An intrusion detection system (IDS), on the other hand, usually listens to the circuit, taking note if any unusual activity is taking place. For instance, a certain user that constantly connects to a little used disk drive may be storing information there, either for later theft, or perhaps to be used as a tool in a future incursion. Intrusion detection systems usually have large libraries of attack signatures, that is, lists of the steps attackers typically take or have taken in the past to accomplish some attack. If the pattern of these attacks is repeated in a system being monitored by the IDS, the IDS will likely stop the transaction if it can, and place a page or call to an administrator informing of the attempted attack.
A honeypot, sometimes called a honeynet, is a decoy. It is usually placed in an unprotected portion of the network as a lure to attackers. While unauthorized users are checking out the honeypot, their movements are recorded. This helps further develop the library of attack signatures.
Penetration testing, or pentesting is a programmed, usually automated series of attacks that administrators carry out on their own network. The purpose of pentesting is to locate overlooked vulnerabilities. These are then patched, and communications proceeds. Pentesting may be performed by network personnel or by outsiders contracted for the purpose.
Performing a Security Audit
It’s a good idea to check on the security of your system by performing periodic security audits. A security audit is a search through your system for security problems and vulnerabilities.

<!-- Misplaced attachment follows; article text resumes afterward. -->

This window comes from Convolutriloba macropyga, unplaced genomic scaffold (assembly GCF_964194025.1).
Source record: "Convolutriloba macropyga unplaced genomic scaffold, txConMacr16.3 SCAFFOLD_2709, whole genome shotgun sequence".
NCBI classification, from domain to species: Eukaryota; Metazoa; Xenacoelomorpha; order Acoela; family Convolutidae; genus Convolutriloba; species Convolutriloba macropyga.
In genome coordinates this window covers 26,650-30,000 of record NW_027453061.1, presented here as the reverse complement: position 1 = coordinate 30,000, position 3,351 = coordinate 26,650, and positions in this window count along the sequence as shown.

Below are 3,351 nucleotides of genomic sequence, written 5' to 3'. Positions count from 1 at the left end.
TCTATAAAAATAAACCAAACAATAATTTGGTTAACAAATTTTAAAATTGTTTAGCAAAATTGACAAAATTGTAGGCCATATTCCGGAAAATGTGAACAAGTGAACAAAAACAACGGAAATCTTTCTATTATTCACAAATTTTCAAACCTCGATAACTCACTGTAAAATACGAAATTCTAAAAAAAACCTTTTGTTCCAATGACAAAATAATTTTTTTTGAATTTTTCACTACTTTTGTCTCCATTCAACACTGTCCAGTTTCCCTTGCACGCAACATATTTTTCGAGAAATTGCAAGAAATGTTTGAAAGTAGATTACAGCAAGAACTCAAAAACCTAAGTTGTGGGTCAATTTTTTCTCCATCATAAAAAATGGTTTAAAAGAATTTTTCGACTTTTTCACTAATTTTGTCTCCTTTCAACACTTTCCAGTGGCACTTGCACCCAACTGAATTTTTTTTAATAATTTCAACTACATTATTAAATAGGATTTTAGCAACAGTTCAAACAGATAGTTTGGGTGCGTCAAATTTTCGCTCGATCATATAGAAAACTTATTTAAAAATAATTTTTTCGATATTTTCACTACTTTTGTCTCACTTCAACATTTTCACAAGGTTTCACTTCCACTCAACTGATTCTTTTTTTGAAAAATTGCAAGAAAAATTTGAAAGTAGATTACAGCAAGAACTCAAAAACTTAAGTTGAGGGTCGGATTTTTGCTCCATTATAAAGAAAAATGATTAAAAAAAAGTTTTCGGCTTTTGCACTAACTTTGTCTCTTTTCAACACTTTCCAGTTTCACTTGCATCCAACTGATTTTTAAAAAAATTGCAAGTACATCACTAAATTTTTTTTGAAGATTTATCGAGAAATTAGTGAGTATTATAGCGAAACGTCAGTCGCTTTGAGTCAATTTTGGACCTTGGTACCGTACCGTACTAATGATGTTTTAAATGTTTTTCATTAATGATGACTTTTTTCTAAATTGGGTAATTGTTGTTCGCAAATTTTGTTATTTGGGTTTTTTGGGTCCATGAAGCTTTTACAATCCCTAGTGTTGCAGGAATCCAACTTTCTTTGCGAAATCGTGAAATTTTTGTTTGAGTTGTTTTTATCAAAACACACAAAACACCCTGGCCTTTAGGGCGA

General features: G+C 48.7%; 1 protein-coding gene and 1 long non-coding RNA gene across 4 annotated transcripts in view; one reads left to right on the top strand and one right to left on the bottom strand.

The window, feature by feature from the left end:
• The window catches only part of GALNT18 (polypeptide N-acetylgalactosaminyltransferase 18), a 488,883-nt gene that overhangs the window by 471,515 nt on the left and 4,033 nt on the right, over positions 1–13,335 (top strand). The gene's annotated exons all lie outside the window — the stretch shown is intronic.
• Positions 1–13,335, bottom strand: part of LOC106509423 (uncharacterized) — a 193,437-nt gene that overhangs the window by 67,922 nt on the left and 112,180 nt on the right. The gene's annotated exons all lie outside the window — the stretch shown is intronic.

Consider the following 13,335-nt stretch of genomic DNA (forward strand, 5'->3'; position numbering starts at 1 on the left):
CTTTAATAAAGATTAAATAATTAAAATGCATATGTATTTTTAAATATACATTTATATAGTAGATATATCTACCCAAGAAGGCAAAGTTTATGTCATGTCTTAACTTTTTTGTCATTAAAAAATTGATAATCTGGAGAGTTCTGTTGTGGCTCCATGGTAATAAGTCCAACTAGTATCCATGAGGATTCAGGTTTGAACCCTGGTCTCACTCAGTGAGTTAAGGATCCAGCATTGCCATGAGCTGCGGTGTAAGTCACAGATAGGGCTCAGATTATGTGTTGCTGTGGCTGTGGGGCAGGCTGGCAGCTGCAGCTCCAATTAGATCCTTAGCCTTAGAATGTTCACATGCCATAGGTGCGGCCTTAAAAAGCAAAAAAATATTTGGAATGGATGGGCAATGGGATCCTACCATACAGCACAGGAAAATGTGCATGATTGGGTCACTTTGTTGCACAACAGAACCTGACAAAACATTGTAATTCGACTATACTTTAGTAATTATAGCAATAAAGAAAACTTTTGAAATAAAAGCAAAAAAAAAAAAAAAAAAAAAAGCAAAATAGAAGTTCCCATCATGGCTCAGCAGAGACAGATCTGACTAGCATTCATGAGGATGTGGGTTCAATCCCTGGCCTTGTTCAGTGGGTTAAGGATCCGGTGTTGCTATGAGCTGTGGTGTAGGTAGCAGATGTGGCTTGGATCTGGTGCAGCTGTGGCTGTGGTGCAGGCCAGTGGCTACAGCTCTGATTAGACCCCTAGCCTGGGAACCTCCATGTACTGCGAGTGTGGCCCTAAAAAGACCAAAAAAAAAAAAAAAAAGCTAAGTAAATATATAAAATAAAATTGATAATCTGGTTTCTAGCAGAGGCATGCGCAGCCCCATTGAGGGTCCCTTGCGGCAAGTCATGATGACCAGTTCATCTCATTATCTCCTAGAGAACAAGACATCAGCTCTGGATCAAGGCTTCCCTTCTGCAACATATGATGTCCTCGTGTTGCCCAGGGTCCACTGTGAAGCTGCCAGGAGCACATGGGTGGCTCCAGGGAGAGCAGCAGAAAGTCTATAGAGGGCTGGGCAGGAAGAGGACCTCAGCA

Check your system files and any system logs or audit reports your system produces for dangerous situations or clues to suspicious activity. These might include:
Accounts without passwords
Accounts with easily guessed passwords
These might include passwords selected by users or passwords associated with administrator or guest accounts. In addition, most attackers are well aware of the passwords and usernames that come with equipment from the factory. Change these immediately.
Long lists of privileges for individual accounts sometimes create confusion. Group management of accounts can simplify security administration by allowing precise, predetermined groups of privileges to be assigned to groups such as accountants, HR, engineering, and so on, in accordance with the organization’s security policy.
These include accounts of users who have left your organization, have gone on vacation, or have moved to a different group or system.
Be sure these are accounts you have assigned and not accounts that an intruder has created.
Many operating systems create “Everybody” or “Guest” or even “Administrator” accounts automatically. In some cases, these accounts are disabled, but an attacker may be able to make them live, or use them as a foothold to deeper penetrations. For this reason, some administrators delete them or provide more subtly labeled replacements.
Recent changes in file protection
An intruder may have given special privileges to certain programs or may have made system files accessible to ordinary users. Individual users may have carelessly made their files accessible to everyone in the system. Monitor logs for privilege escalation to make sure attackers aren’t gradually trying to obtain administrative ability.
Suspicious user activity
Basically, this means that a user (or someone using that user’s account) is acting in an unexpected wayfor example, someone logs in from a number of different terminals, logs in at odd times of the day or the week, runs protected system programs, transmits or dials out an unusual amount, uses new networks, etc.